The first impression one gets from some museums and some writing about museums is that a museum functions much like such other institutions as a house of detention, a house of rehabilitation, or a house of pleasure; or, in the vernacular, a jailhouse, a madhouse, or—a teahouse.

These comparisons are not altogether facetious. A museum may maintain an elaborate intelligence network to capture the wanted, and a security system to prevent their escape or to protect vulnerable inmates. And by overwhelming popular opinion supported by a distressing number of official statements, a primary function of the museum is to provide the opportunity for a few moments of inconsequent pleasure.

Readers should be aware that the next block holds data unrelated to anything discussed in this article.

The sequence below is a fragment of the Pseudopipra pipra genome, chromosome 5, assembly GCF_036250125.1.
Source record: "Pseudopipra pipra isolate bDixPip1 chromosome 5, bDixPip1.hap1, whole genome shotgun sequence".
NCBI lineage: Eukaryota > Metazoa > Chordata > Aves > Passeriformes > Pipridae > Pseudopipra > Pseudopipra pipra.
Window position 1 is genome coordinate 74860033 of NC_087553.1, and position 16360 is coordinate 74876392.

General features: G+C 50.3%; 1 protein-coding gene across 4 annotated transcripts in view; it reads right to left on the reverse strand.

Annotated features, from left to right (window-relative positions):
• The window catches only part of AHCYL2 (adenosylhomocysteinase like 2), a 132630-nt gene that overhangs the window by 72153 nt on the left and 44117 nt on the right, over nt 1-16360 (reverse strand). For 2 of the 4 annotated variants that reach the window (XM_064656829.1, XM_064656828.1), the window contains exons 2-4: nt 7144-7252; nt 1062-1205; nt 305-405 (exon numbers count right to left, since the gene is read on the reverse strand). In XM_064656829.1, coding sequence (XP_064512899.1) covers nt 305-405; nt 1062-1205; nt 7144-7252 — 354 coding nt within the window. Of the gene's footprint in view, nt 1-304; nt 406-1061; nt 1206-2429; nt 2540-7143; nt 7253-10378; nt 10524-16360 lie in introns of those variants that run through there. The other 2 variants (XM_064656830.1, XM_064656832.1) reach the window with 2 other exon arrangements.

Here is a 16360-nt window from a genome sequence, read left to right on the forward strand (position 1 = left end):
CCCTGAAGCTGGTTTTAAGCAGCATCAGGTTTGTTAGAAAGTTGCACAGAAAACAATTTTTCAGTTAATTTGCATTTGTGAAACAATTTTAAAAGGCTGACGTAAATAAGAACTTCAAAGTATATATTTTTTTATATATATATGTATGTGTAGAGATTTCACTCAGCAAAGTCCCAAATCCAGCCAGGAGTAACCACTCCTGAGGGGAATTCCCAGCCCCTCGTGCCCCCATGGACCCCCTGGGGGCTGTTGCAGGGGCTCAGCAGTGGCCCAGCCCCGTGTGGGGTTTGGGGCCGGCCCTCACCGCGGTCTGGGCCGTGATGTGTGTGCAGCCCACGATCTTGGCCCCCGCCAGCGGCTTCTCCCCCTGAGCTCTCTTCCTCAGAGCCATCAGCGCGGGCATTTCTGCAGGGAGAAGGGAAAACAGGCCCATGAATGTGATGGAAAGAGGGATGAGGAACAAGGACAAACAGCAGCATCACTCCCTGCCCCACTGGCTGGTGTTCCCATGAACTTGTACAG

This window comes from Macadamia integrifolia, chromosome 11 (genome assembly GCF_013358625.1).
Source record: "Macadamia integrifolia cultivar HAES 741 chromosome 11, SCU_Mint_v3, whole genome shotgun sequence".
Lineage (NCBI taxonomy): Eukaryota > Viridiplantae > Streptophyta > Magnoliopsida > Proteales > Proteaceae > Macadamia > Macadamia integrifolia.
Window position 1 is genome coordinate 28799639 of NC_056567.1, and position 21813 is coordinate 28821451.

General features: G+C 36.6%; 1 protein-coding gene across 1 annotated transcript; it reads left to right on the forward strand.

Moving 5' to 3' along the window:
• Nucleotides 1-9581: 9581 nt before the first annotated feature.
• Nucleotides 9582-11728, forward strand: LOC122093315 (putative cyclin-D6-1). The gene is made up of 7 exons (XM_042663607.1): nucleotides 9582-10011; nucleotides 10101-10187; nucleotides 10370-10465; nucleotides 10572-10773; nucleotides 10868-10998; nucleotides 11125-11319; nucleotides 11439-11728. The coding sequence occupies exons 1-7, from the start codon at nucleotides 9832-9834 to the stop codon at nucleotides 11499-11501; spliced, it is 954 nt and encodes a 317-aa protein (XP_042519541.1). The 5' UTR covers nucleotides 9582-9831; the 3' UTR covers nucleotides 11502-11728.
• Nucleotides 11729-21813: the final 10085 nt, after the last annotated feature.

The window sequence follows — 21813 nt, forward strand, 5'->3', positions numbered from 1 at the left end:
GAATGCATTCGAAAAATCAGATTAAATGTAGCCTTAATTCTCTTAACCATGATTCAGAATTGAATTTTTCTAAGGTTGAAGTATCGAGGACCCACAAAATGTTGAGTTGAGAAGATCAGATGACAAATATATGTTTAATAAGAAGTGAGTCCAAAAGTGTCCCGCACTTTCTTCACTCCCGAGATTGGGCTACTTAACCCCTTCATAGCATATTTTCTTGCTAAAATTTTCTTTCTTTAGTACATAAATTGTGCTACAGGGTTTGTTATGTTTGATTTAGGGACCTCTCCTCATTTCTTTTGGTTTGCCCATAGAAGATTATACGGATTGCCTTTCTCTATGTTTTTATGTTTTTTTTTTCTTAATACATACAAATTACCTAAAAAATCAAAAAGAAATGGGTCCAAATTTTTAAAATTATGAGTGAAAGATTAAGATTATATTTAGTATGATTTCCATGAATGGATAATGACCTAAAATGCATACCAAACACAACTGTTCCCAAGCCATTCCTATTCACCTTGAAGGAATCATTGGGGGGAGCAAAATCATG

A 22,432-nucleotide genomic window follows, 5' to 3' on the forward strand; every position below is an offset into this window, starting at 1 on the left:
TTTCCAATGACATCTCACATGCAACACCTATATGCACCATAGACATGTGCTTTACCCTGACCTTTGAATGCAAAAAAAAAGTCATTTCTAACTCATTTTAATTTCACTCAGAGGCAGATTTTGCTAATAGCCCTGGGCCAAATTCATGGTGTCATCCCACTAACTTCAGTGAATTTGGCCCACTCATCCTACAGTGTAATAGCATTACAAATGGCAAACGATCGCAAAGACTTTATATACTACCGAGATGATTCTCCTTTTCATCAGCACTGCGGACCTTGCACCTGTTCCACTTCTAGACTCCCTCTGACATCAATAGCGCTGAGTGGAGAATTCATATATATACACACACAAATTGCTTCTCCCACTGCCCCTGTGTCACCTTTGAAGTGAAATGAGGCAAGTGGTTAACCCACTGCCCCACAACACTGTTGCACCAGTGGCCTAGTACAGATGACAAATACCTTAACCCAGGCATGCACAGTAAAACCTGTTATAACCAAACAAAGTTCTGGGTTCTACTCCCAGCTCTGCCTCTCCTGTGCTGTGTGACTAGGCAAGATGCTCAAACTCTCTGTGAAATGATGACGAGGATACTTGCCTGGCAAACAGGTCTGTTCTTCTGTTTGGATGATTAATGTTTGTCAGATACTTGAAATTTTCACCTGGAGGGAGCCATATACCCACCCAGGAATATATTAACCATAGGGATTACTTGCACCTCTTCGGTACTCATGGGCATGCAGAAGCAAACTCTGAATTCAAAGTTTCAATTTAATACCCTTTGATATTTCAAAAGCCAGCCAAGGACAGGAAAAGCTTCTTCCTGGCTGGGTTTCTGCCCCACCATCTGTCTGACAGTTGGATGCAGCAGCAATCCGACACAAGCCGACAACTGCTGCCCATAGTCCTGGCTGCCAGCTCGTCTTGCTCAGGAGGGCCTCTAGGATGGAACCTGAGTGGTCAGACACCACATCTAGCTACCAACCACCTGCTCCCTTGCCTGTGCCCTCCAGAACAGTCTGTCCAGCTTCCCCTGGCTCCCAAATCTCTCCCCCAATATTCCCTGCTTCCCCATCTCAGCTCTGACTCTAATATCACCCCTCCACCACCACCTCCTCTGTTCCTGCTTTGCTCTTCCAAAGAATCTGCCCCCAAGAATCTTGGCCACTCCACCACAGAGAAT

Sometimes, again, the behavior and reports of a museum suggest rather that it is like a professional bail park, where what counts is how many people go through the gates. On the other hand, is it perhaps possible that a...

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